Bovine Neonatal Pancytopenia (BNP), or Bleeding Calf Syndrome, is a highly fatal condition that can affect newborn calves.
As the name suggests, the symptoms of this disease are bleeding from skin, mucal membranes, and sometimes the intestines.
It only affects young calves, who are under four weeks old, and mothers are usually completely healthy.
While it is deadly to the calf, the disease is carried by the cow, and the symptoms are contracted through her colostrum.
The disease is caused by antibodies absorbed from this colostrum. These antibodies attack the bone marrow cells in the calf after suckling which almost destroy it completely.
This leaves the calf unable to produce red and white blood cells, leaving the calf without a functioning immune system.
Additionally, their bodies can’t create blood clots, which causes the bleeding effect
While Bleeding Calf Syndrome was linked to a Bovine Viral Diarrhoea (BVD) vaccine, the exact nature of the connection is unclear.
A relatively small number of cows are affected by the disease, 16 for every 100,000 vaccinated.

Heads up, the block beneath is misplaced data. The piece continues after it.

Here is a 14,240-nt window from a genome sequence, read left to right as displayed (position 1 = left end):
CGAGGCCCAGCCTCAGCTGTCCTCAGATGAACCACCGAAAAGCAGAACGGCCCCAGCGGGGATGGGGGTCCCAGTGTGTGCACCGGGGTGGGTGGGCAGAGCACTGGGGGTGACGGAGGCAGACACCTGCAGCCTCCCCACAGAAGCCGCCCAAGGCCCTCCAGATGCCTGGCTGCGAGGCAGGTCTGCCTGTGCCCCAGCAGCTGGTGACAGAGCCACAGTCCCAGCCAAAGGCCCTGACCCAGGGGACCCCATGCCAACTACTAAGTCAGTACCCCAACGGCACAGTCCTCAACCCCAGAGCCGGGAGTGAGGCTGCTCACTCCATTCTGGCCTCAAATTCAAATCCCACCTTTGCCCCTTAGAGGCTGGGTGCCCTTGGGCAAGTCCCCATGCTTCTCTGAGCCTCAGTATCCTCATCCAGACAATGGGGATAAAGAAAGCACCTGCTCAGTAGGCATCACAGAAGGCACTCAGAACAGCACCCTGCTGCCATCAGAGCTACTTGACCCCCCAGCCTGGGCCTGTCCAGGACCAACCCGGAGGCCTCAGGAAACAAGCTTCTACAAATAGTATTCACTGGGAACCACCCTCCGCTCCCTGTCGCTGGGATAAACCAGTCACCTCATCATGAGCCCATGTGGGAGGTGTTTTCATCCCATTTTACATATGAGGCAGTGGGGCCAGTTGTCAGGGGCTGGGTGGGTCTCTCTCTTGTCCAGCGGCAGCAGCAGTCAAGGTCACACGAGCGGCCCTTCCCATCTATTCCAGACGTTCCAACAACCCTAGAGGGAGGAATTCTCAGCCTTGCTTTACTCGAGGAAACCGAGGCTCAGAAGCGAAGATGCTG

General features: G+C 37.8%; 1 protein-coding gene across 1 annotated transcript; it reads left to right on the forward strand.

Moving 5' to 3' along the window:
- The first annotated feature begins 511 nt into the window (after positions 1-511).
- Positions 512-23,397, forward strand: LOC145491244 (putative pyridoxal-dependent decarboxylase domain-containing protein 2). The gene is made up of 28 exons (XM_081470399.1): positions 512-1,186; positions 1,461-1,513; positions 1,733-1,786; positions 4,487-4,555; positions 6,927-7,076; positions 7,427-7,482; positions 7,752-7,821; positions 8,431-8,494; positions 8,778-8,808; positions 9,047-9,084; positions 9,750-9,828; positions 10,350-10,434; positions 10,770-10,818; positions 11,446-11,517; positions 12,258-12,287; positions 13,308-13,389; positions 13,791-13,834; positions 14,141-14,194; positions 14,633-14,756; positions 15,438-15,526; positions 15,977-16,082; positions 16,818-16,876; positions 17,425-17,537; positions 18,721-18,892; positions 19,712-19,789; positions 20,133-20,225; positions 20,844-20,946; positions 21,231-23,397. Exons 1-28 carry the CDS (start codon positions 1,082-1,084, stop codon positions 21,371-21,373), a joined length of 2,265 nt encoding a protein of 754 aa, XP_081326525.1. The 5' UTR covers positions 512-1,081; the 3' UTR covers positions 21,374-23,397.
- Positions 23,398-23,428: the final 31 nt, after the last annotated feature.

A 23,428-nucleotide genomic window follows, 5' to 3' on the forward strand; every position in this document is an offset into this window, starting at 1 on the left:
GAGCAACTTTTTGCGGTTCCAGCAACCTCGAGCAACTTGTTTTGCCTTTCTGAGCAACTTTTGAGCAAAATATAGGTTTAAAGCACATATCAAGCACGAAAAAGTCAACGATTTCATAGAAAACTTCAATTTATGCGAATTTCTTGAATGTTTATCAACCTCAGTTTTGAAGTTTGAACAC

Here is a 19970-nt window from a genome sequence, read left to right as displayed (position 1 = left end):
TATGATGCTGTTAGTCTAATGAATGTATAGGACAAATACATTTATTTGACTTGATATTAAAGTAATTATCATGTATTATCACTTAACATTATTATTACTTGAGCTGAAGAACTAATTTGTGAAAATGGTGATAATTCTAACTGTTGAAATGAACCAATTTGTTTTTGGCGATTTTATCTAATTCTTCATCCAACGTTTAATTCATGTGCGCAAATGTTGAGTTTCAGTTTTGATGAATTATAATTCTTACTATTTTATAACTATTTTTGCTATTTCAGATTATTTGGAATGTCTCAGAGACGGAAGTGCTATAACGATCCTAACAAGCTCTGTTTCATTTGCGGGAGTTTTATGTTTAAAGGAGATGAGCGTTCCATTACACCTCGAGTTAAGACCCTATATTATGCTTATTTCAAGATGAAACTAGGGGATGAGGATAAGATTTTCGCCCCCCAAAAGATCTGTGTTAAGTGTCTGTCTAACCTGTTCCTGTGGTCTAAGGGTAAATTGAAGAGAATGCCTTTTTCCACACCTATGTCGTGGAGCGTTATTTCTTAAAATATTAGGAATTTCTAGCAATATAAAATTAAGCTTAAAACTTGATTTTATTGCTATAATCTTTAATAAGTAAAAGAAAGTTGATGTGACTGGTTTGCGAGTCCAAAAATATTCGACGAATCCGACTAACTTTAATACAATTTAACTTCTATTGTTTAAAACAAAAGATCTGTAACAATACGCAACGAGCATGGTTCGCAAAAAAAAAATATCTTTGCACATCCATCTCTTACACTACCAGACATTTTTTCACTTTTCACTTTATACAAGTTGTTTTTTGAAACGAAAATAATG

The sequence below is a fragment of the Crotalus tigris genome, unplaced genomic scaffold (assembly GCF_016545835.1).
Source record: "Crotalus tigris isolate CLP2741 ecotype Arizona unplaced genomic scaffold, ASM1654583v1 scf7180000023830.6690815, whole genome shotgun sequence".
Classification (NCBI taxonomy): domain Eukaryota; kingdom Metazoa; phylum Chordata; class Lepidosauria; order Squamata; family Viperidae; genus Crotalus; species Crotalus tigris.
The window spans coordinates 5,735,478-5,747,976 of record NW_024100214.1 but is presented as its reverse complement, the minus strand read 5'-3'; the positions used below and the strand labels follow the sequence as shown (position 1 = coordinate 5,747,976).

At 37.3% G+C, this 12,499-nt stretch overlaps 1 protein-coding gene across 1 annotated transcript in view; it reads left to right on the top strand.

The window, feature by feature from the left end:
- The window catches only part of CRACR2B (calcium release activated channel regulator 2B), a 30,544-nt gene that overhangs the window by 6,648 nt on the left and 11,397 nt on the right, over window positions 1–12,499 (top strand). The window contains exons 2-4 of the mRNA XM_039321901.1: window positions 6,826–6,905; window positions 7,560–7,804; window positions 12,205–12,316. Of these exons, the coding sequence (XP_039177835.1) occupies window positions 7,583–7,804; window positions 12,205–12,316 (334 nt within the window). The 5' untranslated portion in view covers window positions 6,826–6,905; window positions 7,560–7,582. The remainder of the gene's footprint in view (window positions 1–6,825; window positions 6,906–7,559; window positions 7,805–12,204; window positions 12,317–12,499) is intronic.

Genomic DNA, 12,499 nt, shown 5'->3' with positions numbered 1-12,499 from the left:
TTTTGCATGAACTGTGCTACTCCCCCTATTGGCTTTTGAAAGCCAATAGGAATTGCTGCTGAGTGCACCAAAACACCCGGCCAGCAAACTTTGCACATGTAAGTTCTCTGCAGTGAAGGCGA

Genetic factors are another cause of the outbreak of Bleeding Calf Syndrome, which first appeared in 2007.
Studies have shown that for the calf to get the disease, it needs to come from cows carrying certain genes, who have taken the BVD vaccine.
Drug producer Pfizer agreed that the disease is caused by multiple factors, however, they pulled the vaccine, PregSure from the market.
Despite this, there are still incidents of Bleeding Calf Syndrome. This is due to the fact that once a cow has been vaccinated, they are covered for the rest of their lives.
More than 3 million doses of PregSure were sold in the Irish market since its launch in 2005, so it will be quite some time before things clear up.
In the meantime researchers are trying to establish the exact link between PregSure and Bleeding Calf Syndrome so vaccines can be better designed in the future.
What you can do about it
If your cow’s colostrum causes Bleeding Calf Syndrome once, it will always cause it.
When you know this you can change your approach to their calving and save the calf.
If you can stop the calf from suckling from the trouble dam, they could well make it. However, you need to be down there to make sure of it yourself, which can be tricky.
This is where the Moocall Calving Sensor is effective – the notifications two hours and one hours before calving are highly accurate, and give you time to get on the scene to assist the cow and calf.
Here is the story of one of our customers whose calf would not have made it were it not for Moocall.